362 F2d 971 Berenter v. E Staggers
362 F.2d 971
124 U.S.App.D.C. 141
Harry BERENTER, Appellant,
Ruth E. STAGGERS et al., Appellees.
United States Court of Appeals District of Columbia Circuit.
Argued May 12, 1966.
Decided May 26, 1966.
Mr. Mark P. Friedlander, Jr., Washington, D.C., with whom Messrs. Mark P. Friedlander, Blaine P. Friedlander, Washington, D.C., Harry P. Friedlander, Arlington, Va., were on the brief, for appellant.
Mr. Leonard C. Collins, Washington, D.C., for appellees.
Before WILBUR K. MILLER, Senior Circuit Judge, and FAHY and DANAHER, Circuit Judges.
The District Court dismissed this appellant's complaint to enforce a mechanic's lien against premises located at 501 D Street, N.W. in the District of Columbia. He had alleged that the owner of the property, decedent, John W. Staggers, 'by and through his agent and lessee, Diana Auger engaged' the appellant's services in remodeling and repairing the premises for use as a restaurant 'known as Colonial Inn.' His complaint further alleged that the decedent Staggers 'by and through his agent, agreed to pay' for the labor and materials. The agreement was oral.
D.C.CODE 38-111 (1961) provides that if 'the right of the complainant * * * to the lien * * * shall be established, the court shall decree a sale of the land and premises or the estate and interest therein of the person who, as owner, contracted (for the work done).' The District Judge found that there had been no testimony to establish that Diana Auger was the agent of the deceased; that the appellant's testimony had been inconsistent, contradictory and improbable on the issue of whether or not the deceased agreed to pay for the work. The trier refused to accept as 'creditable the testimony of the plaintiff that the deceased himself promised to pay for this work and materials.' Additionally, the findings are specific that 'the testimony of the plaintiff that the deceased promised to pay for the labor and materials was not corroborated by the ambiguous testimony of * * * the only other witness, to the effect that the deceased would take care of the matter and see to it that Berenter got his money.'1 We have been asked to set aside the order of dismissal on the ground that the record as a whole would demonstrate error on the part of the trial judge. Our examination leads us to conclude, however, that the trial judge did not err2 in granting the appellees' motion for involuntary dismissal.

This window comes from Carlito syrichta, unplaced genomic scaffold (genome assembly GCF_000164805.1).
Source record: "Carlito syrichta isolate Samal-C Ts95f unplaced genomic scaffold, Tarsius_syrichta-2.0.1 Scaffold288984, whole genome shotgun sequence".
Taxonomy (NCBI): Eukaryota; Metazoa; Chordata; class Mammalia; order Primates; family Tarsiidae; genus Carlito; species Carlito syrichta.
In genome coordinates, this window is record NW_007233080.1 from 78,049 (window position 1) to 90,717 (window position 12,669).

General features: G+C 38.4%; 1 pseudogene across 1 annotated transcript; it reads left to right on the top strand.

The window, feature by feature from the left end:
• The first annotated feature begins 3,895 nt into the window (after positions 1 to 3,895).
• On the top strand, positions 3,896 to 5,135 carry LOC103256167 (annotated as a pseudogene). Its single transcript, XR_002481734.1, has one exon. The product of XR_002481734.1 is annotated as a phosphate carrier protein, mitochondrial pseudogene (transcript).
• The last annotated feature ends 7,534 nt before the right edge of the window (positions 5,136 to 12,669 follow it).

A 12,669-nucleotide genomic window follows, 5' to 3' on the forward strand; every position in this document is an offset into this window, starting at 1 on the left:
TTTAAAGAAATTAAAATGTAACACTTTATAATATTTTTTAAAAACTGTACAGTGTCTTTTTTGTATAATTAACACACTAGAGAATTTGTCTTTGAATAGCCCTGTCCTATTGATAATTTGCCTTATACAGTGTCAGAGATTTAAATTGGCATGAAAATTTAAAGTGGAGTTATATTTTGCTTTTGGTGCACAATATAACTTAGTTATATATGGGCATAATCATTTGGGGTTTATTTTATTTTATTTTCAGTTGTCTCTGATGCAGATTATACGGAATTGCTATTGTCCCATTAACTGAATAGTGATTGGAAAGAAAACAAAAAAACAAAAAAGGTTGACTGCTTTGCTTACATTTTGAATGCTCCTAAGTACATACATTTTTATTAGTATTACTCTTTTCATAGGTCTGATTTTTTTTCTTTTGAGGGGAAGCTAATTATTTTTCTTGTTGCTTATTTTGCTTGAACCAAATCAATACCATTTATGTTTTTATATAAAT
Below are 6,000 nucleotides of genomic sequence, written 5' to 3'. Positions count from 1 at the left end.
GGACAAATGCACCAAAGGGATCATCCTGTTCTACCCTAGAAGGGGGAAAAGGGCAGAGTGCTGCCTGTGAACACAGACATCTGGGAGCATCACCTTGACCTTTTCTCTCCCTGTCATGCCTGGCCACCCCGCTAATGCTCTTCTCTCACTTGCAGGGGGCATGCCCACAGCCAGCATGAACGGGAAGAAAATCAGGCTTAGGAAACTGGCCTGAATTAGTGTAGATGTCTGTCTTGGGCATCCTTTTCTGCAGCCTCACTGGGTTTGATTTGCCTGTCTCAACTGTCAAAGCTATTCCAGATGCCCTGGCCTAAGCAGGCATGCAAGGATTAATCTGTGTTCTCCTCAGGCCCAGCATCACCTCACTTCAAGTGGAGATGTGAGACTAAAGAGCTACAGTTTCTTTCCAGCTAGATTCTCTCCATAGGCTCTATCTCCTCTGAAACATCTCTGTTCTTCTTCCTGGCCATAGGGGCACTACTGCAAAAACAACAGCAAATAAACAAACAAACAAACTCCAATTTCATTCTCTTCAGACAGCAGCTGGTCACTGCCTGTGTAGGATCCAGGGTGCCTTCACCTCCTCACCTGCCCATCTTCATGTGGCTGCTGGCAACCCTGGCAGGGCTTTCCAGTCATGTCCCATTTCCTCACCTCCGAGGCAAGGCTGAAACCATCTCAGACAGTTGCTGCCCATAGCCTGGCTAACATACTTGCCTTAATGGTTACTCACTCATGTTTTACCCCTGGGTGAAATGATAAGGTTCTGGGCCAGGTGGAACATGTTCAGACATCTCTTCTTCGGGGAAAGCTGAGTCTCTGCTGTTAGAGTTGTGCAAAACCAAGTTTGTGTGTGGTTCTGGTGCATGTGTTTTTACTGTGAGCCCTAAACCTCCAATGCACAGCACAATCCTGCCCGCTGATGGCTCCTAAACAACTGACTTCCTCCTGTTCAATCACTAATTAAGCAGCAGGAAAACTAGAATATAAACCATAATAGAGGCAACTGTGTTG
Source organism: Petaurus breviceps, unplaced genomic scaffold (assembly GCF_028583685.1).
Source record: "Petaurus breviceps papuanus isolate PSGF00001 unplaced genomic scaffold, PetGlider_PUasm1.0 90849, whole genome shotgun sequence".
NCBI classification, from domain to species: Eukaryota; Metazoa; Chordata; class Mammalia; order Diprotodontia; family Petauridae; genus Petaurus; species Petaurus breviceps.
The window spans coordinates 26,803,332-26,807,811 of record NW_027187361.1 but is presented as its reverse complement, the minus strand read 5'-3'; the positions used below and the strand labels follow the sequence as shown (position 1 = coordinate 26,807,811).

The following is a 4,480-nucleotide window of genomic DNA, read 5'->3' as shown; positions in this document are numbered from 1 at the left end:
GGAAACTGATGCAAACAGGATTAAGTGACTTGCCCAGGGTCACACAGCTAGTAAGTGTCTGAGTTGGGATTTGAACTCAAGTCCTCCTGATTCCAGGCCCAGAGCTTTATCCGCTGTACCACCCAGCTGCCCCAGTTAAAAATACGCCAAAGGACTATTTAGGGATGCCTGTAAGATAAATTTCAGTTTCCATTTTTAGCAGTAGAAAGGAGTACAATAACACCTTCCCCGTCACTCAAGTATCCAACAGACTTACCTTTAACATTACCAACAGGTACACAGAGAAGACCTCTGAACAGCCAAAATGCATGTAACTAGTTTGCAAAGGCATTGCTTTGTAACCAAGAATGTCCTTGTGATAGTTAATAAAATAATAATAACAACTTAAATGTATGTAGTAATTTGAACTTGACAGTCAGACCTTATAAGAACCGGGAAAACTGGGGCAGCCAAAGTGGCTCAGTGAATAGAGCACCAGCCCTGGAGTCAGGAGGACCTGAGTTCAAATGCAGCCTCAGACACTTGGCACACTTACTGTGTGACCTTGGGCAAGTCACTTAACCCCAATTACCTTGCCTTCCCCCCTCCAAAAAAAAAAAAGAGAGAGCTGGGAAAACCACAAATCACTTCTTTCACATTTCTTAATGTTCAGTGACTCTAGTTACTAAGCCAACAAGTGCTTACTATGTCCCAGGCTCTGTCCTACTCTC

The judgment is
Compare D.C.CODE 14-302 (1961)
Certainly error is not to be presumed but must be made affirmatively to appear by the party asserting it, Wabash Ry. Co. v. Bridal, 94 F.2d 117, 121 (8 Cir.), cert. denied 305 U.S. 602, 59 S.Ct. 63, 83 L.Ed. 382 (1938); cf. T.V.T. Corporation v. Basiliko, 103 U.S.App.D.C. 181, 183, 257 F.2d 185, 187 (1958)